Aga Khan

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Aga Khan

(ˈɑːɡə ˈkɑːn)
n
(Islam) the hereditary title of the head of the Ismaili sect of Muslims
Collins English Dictionary – Complete and Unabridged, 12th Edition 2014 © HarperCollins Publishers 1991, 1994, 1998, 2000, 2003, 2006, 2007, 2009, 2011, 2014
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The reason behind the respect that the Aga Khans have earned is their ability to serve mankind by making the best use of their wealth which they inherited from their ancestors.
The Ismaili community across the world is celebrating the Diamond Jubilee of their beloved spiritual leader Prince Karim Aga Khan IV with zeal and enthusiasm.
At this crucial juncture when such evils as terrorism and extremism are being promoted globally to serve the evil interests of a few, I believe the prime focus of Prince Karim Aga Khan's 60-year struggle has been to promote quality education, advocate tolerance and empower the community.
Culture has long played a key role in the Aga Khans activities.
Religious leader, philanthropist, diplomat, horse breeder, business tycoon, jet-setter, patron of architecture and heritage preservation: at 70 years old, Prince Karim Aga Khan IV is many things to many people.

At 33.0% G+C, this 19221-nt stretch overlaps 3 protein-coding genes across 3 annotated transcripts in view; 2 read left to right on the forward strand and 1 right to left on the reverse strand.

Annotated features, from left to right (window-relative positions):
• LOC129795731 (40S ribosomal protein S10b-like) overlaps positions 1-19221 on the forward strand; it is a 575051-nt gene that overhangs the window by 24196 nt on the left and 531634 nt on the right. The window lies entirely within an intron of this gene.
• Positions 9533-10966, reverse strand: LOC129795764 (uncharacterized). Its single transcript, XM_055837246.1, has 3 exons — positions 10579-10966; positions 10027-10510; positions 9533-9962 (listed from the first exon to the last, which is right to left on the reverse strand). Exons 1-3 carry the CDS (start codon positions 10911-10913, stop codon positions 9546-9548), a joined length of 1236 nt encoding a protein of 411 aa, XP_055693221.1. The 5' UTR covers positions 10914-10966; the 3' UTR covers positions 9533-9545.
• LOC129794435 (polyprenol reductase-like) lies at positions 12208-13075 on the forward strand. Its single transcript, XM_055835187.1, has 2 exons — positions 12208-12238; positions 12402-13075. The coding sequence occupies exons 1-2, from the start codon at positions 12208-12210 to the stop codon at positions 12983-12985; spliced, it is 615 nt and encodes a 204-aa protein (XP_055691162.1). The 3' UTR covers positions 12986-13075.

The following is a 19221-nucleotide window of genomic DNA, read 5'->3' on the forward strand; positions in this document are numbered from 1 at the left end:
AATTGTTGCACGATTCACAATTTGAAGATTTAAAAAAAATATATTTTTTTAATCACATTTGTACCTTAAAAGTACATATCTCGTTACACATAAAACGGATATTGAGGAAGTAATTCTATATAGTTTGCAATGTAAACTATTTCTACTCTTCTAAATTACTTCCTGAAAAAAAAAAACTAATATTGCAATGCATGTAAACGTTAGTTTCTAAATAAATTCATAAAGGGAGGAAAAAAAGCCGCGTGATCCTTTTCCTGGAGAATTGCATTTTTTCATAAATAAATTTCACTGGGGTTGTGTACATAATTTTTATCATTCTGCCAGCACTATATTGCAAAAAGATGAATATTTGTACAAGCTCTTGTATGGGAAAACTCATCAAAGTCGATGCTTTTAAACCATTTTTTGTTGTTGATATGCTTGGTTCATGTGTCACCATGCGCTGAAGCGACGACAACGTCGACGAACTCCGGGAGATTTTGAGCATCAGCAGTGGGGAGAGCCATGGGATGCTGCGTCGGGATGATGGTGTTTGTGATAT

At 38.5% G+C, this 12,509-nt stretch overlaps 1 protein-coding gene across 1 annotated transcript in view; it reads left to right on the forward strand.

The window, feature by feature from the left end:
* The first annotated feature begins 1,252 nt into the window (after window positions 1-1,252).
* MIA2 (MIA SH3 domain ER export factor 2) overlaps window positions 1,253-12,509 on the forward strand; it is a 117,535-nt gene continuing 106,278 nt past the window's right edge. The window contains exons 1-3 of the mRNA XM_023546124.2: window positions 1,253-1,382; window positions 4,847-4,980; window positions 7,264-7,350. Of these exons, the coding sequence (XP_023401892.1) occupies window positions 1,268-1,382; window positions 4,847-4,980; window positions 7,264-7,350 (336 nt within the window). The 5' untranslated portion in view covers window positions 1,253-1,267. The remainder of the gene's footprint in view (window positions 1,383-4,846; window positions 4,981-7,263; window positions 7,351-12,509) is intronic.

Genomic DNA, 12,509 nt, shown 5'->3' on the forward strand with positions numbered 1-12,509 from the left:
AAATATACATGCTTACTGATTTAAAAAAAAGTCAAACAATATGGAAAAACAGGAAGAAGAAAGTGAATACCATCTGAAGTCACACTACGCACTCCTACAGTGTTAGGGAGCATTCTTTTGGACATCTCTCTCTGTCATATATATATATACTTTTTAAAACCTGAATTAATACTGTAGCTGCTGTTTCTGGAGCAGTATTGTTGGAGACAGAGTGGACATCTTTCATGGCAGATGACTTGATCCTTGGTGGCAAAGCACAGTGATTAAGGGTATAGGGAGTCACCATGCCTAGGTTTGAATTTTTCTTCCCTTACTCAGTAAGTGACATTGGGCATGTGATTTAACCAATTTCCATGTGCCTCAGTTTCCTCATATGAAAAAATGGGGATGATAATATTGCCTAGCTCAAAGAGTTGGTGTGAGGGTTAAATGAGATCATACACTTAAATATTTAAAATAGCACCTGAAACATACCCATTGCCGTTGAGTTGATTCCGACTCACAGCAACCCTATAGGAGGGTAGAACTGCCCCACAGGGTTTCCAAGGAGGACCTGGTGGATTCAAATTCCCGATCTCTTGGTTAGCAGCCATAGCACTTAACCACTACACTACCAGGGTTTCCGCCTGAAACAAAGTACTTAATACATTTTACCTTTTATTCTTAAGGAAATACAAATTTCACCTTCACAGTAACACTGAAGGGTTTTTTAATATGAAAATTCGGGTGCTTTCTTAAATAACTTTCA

This has been manifested primarily through the activities of the Aga Khan Development Network (AKDN), an umbrella group that co-ordinates a wide range of agencies and projects.
Anne Edwards's Throne of Gold is a poorly researched and ill-conceived book that almost completely ignores the Isma ili context within which the Aga Khans as imams have unified and led several million Isma ili Muslims in turbulent times.
The Isma ilis, a major community of Shi i Muslims, number several millions, and an overwhelming majority of them, representing the Nizari branch of the community, currently acknowledge Prince Karim Aga Khan IV as their forty-ninth spiritual leader, or imam.
For instance, the birth dates of Aga Khan IV and that of his brother Amyn are both incorrect (pp.